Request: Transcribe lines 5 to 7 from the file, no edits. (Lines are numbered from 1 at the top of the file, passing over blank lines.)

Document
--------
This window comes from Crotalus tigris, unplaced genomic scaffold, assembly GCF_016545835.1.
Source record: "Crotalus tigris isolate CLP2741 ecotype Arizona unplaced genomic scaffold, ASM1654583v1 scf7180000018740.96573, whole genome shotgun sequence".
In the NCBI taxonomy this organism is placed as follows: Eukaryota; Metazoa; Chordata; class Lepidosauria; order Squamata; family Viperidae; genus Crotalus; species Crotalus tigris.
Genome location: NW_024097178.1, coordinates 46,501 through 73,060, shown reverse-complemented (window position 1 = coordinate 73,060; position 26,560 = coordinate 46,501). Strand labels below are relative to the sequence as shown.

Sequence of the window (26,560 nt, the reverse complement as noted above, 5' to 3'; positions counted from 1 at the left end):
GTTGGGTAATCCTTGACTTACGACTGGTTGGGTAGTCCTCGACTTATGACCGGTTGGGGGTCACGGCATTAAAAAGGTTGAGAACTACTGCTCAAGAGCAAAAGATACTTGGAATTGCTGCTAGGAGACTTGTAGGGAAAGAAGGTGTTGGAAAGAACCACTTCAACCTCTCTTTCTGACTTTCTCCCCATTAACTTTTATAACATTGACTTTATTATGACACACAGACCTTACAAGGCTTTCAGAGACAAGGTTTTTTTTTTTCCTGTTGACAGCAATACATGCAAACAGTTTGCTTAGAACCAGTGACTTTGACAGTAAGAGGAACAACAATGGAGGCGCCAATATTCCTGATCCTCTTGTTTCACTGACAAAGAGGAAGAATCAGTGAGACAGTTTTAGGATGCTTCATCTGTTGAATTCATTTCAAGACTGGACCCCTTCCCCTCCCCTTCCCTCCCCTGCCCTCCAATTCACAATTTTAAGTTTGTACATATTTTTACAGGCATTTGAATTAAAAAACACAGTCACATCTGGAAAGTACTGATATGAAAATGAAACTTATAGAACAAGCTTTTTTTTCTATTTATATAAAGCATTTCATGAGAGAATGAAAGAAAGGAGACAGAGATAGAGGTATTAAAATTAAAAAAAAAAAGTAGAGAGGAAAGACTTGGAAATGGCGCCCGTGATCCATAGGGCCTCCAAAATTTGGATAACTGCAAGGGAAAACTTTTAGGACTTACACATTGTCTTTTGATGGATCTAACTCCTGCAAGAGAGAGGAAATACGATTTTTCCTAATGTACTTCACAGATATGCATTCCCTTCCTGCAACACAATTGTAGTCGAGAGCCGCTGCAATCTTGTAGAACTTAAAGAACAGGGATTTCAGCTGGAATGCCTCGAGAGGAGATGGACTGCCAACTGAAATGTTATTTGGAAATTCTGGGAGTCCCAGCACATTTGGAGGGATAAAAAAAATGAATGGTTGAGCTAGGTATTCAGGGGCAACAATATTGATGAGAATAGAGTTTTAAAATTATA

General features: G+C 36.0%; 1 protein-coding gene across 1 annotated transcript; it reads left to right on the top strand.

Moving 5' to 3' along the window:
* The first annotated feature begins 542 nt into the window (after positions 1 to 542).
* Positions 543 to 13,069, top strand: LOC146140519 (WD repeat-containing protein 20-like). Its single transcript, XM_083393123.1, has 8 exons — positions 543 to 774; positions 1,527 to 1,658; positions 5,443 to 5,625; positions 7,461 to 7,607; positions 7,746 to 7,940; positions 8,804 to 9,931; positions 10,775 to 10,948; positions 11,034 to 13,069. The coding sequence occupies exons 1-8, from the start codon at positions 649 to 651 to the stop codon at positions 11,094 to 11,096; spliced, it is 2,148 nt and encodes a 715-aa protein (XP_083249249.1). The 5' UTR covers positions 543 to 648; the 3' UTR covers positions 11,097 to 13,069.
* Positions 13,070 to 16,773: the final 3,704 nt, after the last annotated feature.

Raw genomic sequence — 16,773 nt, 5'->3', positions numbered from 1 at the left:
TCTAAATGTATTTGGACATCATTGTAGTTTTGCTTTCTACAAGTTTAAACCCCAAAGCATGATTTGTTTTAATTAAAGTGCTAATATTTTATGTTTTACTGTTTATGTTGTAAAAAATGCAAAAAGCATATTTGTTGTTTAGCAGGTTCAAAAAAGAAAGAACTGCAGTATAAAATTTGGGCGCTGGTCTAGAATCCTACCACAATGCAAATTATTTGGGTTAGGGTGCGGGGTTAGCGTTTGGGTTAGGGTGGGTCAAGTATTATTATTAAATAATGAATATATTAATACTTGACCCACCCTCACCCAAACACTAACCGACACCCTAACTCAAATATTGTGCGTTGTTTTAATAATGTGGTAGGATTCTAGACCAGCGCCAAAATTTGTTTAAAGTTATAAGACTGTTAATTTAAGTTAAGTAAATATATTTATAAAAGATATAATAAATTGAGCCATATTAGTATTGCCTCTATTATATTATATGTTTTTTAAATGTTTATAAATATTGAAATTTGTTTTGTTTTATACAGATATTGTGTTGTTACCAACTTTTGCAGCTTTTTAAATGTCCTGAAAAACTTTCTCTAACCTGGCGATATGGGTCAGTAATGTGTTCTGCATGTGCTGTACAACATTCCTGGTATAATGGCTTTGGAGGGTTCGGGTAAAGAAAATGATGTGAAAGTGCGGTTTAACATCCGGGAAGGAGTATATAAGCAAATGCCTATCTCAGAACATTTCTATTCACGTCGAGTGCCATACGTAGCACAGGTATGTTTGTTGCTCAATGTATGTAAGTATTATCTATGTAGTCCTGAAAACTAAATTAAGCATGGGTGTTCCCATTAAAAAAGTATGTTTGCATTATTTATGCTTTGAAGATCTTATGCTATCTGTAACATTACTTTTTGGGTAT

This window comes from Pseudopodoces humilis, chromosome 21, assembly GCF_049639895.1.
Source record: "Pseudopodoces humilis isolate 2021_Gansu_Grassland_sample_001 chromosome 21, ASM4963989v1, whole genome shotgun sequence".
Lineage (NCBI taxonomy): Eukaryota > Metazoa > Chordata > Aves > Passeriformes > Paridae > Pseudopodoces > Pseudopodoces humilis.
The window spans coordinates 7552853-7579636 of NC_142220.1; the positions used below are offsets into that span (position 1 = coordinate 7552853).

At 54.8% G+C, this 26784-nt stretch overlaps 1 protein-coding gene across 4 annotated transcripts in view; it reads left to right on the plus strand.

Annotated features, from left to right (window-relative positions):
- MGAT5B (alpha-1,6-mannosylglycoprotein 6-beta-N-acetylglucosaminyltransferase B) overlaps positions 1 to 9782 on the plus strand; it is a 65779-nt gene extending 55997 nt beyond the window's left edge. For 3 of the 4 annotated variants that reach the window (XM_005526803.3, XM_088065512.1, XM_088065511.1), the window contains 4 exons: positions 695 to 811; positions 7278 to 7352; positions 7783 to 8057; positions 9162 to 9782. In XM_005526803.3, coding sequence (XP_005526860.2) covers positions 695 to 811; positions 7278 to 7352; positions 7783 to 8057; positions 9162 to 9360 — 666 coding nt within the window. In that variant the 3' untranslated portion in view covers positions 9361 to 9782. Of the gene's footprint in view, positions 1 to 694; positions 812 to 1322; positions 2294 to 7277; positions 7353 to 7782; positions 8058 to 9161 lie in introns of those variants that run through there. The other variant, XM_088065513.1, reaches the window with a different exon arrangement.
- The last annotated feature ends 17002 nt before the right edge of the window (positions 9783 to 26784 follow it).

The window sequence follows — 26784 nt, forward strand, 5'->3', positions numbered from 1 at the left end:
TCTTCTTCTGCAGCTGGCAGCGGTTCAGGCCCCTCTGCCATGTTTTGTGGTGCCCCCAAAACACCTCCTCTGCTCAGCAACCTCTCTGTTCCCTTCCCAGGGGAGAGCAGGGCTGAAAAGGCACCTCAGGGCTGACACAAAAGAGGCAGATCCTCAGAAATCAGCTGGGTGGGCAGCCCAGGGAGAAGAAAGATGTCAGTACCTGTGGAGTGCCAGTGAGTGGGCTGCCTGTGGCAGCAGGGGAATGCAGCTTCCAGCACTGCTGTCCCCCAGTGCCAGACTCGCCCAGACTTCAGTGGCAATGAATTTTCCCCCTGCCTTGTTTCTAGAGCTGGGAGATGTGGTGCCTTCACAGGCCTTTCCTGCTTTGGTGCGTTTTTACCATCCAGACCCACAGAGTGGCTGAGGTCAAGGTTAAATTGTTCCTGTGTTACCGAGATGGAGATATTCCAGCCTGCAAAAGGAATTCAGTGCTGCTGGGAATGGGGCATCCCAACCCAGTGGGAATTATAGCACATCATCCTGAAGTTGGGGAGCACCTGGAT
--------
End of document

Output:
Sequence of the window (26,560 nt, the reverse complement as noted above, 5' to 3'; positions counted from 1 at the left end):
GTTGGGTAATCCTTGACTTACGACTGGTTGGGTAGTCCTCGACTTATGACCGGTTGGGGGTCACGGCATTAAAAAGGTTGAGAACTACTGCTCAAGAGCAAAAGATACTTGGAATTGCTGCTAGGAGACTTGTAGGGAAAGAAGGTGTTGGAAAGAACCACTTCAACCTCTCTTTCTGACTTTCTCCCCATTAACTTTTATAACATTGACTTTATTATGACACACAGACCTTACAAGGCTTTCAGAGACAAGGTTTTTTTTTTTCCTGTTGACAGCAATACATGCAAACAGTTTGCTTAGAACCAGTGACTTTGACAGTAAGAGGAACAACAATGGAGGCGCCAATATTCCTGATCCTCTTGTTTCACTGACAAAGAGGAAGAATCAGTGAGACAGTTTTAGGATGCTTCATCTGTTGAATTCATTTCAAGACTGGACCCCTTCCCCTCCCCTTCCCTCCCCTGCCCTCCAATTCACAATTTTAAGTTTGTACATATTTTTACAGGCATTTGAATTAAAAAACACAGTCACATCTGGAAAGTACTGATATGAAAATGAAACTTATAGAACAAGCTTTTTTTTCTATTTATATAAAGCATTTCATGAGAGAATGAAAGAAAGGAGACAGAGATAGAGGTATTAAAATTAAAAAAAAAAAGTAGAGAGGAAAGACTTGGAAATGGCGCCCGTGATCCATAGGGCCTCCAAAATTTGGATAACTGCAAGGGAAAACTTTTAGGACTTACACATTGTCTTTTGATGGATCTAACTCCTGCAAGAGAGAGGAAATACGATTTTTCCTAATGTACTTCACAGATATGCATTCCCTTCCTGCAACACAATTGTAGTCGAGAGCCGCTGCAATCTTGTAGAACTTAAAGAACAGGGATTTCAGCTGGAATGCCTCGAGAGGAGATGGACTGCCAACTGAAATGTTATTTGGAAATTCTGGGAGTCCCAGCACATTTGGAGGGATAAAAAAAATGAATGGTTGAGCTAGGTATTCAGGGGCAACAATATTGATGAGAATAGAGTTTTAAAATTATA

General features: G+C 36.0%; 1 protein-coding gene across 1 annotated transcript; it reads left to right on the top strand.